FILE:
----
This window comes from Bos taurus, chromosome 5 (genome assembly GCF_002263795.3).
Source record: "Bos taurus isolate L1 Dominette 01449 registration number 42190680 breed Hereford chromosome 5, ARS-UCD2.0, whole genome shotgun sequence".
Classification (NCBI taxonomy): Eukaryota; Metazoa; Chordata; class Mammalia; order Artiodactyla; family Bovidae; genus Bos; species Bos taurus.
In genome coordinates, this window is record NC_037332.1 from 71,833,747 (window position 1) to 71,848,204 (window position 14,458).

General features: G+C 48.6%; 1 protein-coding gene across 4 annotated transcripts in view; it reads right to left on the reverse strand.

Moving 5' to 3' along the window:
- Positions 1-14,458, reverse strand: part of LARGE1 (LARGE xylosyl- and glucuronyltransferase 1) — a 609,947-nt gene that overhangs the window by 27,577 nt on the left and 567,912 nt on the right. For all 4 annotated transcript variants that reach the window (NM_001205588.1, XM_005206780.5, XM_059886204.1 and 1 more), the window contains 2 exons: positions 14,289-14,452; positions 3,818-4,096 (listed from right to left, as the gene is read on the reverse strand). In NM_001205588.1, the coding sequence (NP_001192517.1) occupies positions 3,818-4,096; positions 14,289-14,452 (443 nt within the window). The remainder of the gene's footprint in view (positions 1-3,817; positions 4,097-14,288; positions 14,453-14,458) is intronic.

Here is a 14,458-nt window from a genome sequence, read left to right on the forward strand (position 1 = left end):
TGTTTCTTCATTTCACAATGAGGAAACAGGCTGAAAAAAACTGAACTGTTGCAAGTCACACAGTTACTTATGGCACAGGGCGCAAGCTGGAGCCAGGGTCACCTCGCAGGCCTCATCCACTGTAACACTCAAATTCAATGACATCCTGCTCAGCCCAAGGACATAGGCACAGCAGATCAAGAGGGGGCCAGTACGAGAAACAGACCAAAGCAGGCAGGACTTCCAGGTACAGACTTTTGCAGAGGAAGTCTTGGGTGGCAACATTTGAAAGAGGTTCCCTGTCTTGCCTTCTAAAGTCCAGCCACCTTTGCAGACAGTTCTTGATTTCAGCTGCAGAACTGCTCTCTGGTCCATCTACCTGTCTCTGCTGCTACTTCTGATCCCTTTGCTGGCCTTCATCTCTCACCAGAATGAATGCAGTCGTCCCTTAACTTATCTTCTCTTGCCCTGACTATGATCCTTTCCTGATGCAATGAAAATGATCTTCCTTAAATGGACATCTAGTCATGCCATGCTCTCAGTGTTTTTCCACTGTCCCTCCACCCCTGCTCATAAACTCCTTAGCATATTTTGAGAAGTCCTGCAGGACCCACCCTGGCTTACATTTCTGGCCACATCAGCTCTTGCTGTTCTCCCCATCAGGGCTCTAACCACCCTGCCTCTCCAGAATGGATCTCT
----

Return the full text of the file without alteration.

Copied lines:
This window comes from Bos taurus, chromosome 5 (genome assembly GCF_002263795.3).
Source record: "Bos taurus isolate L1 Dominette 01449 registration number 42190680 breed Hereford chromosome 5, ARS-UCD2.0, whole genome shotgun sequence".
Classification (NCBI taxonomy): Eukaryota; Metazoa; Chordata; class Mammalia; order Artiodactyla; family Bovidae; genus Bos; species Bos taurus.
In genome coordinates, this window is record NC_037332.1 from 71,833,747 (window position 1) to 71,848,204 (window position 14,458).

General features: G+C 48.6%; 1 protein-coding gene across 4 annotated transcripts in view; it reads right to left on the reverse strand.

Moving 5' to 3' along the window:
- Positions 1-14,458, reverse strand: part of LARGE1 (LARGE xylosyl- and glucuronyltransferase 1) — a 609,947-nt gene that overhangs the window by 27,577 nt on the left and 567,912 nt on the right. For all 4 annotated transcript variants that reach the window (NM_001205588.1, XM_005206780.5, XM_059886204.1 and 1 more), the window contains 2 exons: positions 14,289-14,452; positions 3,818-4,096 (listed from right to left, as the gene is read on the reverse strand). In NM_001205588.1, the coding sequence (NP_001192517.1) occupies positions 3,818-4,096; positions 14,289-14,452 (443 nt within the window). The remainder of the gene's footprint in view (positions 1-3,817; positions 4,097-14,288; positions 14,453-14,458) is intronic.

Here is a 14,458-nt window from a genome sequence, read left to right on the forward strand (position 1 = left end):
TGTTTCTTCATTTCACAATGAGGAAACAGGCTGAAAAAAACTGAACTGTTGCAAGTCACACAGTTACTTATGGCACAGGGCGCAAGCTGGAGCCAGGGTCACCTCGCAGGCCTCATCCACTGTAACACTCAAATTCAATGACATCCTGCTCAGCCCAAGGACATAGGCACAGCAGATCAAGAGGGGGCCAGTACGAGAAACAGACCAAAGCAGGCAGGACTTCCAGGTACAGACTTTTGCAGAGGAAGTCTTGGGTGGCAACATTTGAAAGAGGTTCCCTGTCTTGCCTTCTAAAGTCCAGCCACCTTTGCAGACAGTTCTTGATTTCAGCTGCAGAACTGCTCTCTGGTCCATCTACCTGTCTCTGCTGCTACTTCTGATCCCTTTGCTGGCCTTCATCTCTCACCAGAATGAATGCAGTCGTCCCTTAACTTATCTTCTCTTGCCCTGACTATGATCCTTTCCTGATGCAATGAAAATGATCTTCCTTAAATGGACATCTAGTCATGCCATGCTCTCAGTGTTTTTCCACTGTCCCTCCACCCCTGCTCATAAACTCCTTAGCATATTTTGAGAAGTCCTGCAGGACCCACCCTGGCTTACATTTCTGGCCACATCAGCTCTTGCTGTTCTCCCCATCAGGGCTCTAACCACCCTGCCTCTCCAGAATGGATCTCT